Thanasis is a writer, editor, and professional geek. He usually writes about what he thinks he knows about the struggles of studying languages, surviving as a creative soul, and socializing as an extroverted introvert.
This episode is truly the beginning of the end. The main question behind the Despair Arc was never what would happen. We already knew that, even those of us who haven’t played the game. Today is the induction ceremony of the 78th class of Hope’s Peak Academy and The Biggest, Most Atrocious Despair-Inducing Incident in Human History is playing its first act.
This was the most exciting episode of the Despair Arc.
My favorite already dead teacher ever, Yukizome-sensei, spent half a year teaching at the reserve class. After a small fast-forward scene that meant ‘there is not a single moment that mattered in these six months’, she returns as the homeroom teacher of the 77th class. Her choice for the class representative, Nanami Chiaki, managed to keep everyone together, at least enough to give Chisa a warm welcome. I have to admit that I was a little envious at this scene. I don’t know if I were just unlucky, but I haven’t had my share of teachers who really cared about their students.
Chisa also asks Juzo for a trustee’s ID so she can investigate the Kamakura project, the artificial talent experiments for which Hinata Hajime is the main test subject.
Meanwhile, we learn the reason why the Future Arc Ryouta is so different from the Despair Arc Ryouta. If you haven’t seen the episode and you don’t want to spoil yourself, avoid the comments section.
Junko Enoshima meets up with her sister, Mukuro Ikusaba, as they prepare to enroll into Hope’s Peak as part of the 78th class. The episode ends as the new school year begins and the 78th class begin their life at Hope’s Peak, but not before Hajime goes through with the Kamakura Project and returns to the school as a SHSL something…
There are many themes in this week’s episode, but the one I want to focus on is one that deserves its own, more elaborate article, but this time we’ll have to do with a brief description.
Ijime: Each rare for a language to have its own word for bullying. The Japanese equivalent, ijime, doesn’t sound as barbaric or malevolent as its English counterpart, but considering the problem Japan faces with school harassment, the definition of the word is more than terrifying:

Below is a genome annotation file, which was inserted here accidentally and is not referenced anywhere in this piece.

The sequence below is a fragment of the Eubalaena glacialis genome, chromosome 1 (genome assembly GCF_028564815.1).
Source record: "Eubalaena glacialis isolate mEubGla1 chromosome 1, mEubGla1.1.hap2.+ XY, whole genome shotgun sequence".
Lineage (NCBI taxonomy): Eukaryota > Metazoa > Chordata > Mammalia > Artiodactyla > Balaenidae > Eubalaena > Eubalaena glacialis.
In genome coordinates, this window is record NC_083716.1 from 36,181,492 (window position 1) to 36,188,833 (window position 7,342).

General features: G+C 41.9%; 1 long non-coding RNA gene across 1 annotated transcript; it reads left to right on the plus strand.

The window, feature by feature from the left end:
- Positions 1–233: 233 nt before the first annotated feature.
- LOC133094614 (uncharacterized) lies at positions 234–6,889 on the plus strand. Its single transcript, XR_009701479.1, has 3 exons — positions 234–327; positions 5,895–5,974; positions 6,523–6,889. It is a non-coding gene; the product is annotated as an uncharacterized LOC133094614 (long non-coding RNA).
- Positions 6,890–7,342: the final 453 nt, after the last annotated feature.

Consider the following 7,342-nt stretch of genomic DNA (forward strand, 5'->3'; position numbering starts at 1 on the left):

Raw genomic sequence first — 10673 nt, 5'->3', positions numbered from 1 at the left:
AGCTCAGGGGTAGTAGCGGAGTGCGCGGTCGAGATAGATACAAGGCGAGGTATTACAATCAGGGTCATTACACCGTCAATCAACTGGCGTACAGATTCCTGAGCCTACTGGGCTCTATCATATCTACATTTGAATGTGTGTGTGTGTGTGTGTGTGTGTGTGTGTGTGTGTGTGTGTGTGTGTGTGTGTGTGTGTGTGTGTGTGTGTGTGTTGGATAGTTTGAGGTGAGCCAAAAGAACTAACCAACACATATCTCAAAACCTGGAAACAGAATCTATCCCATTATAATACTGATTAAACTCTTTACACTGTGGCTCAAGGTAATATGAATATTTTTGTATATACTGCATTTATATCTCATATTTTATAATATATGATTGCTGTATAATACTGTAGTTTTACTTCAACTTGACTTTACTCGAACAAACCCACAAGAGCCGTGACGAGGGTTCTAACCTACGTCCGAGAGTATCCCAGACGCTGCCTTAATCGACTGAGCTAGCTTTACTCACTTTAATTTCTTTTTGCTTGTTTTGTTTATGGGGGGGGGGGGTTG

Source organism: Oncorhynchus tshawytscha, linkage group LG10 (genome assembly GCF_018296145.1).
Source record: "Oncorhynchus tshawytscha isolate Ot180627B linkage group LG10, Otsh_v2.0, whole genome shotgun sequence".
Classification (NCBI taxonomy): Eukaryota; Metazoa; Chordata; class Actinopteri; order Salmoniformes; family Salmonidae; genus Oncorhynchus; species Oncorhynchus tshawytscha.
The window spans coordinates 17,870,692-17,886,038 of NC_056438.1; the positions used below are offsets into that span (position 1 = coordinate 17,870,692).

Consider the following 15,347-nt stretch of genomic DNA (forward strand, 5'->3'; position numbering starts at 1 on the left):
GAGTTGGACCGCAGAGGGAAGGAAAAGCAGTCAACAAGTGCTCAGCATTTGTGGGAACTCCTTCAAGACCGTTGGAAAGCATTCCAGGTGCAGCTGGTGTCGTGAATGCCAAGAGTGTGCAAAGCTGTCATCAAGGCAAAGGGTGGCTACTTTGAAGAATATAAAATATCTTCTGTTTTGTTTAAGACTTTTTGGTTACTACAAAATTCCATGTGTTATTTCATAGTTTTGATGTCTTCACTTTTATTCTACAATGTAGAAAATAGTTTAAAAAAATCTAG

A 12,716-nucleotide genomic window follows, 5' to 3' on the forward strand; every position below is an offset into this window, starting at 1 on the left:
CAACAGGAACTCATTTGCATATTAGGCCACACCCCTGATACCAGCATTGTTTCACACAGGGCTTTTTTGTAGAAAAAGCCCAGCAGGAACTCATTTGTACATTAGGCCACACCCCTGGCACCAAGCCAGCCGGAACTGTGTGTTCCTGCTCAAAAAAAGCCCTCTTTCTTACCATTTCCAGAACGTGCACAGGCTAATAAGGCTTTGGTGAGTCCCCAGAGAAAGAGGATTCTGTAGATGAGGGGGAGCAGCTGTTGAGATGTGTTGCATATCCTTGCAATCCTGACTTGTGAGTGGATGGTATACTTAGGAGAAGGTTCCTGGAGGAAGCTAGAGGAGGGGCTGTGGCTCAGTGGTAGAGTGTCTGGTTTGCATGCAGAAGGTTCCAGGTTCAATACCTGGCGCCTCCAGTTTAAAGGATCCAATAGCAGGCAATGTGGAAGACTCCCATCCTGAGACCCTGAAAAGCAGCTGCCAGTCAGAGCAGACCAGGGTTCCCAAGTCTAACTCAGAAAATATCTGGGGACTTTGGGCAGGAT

Ijime is an act by a student, or students, toward another student that inflicts some physical or psychological consequence causing the receiving child mental or physical suffering.
According to stats from 2014, 80% of bullying in Japan involves entire classrooms against a single victim, and 90% of these ijime cases last for more than a week.
There is one character that is not only original to the series, but appears in both Arcs at the same time. The problem is the Mitarai Ryouta (SHSL Animator) in the Despair Arc looks very different from the Mitarai Ryouta in the Future Arc. The first is a chubby, indifferent person who looks like Hanamura Teruteru’s favorite customer. He doesn’t have the slim posture and the black eyes of the Future Arc Version. Also, we already know that Mitarai Ryouta is not a Remnant of Despair. How could had he escaped Enoshima’s grasp?
Mitarai Ryouta was a victim of school bullying. He found a life-saving escape in anime, and thus he decided to devote his life in making the greatest, most hopeful anime ever created. He spends every waking hour working on his art. Nothing else matters, not even his health. The only reason he can devote such endless hours in drawing is that the SHSL Imposter has taken up his identity and he is the one attending the school. The self-tortured artist is a very common trope, but in the case in Mitarai Ryouta it also explains the black circles we see under his eyes in the Future Arc. The reason is that the Mitarai Ryouta of the Despair Arc is not the Mitarai Ryouta of the Future Arc.
I love how Junko Enoshima, the girl behind the Ultimate Despair that’s coming, is ready to put her plan underway by giving us a video-game like narration. Along with the help of her SHSL Soldier sister, Mukuro Ikusaba, Junko is determined to bring to the school the Despair she always longed for.
She’s trying to taste the despair of murdering her sister with her own hands
I still think that Junko Enoshima drawing Monokuma and narrating the coming events would have made for a better ending, but Hajime’s involvement in the event has its own significance and I was happy to see some of his thoughts before the Despair starts to unfold.
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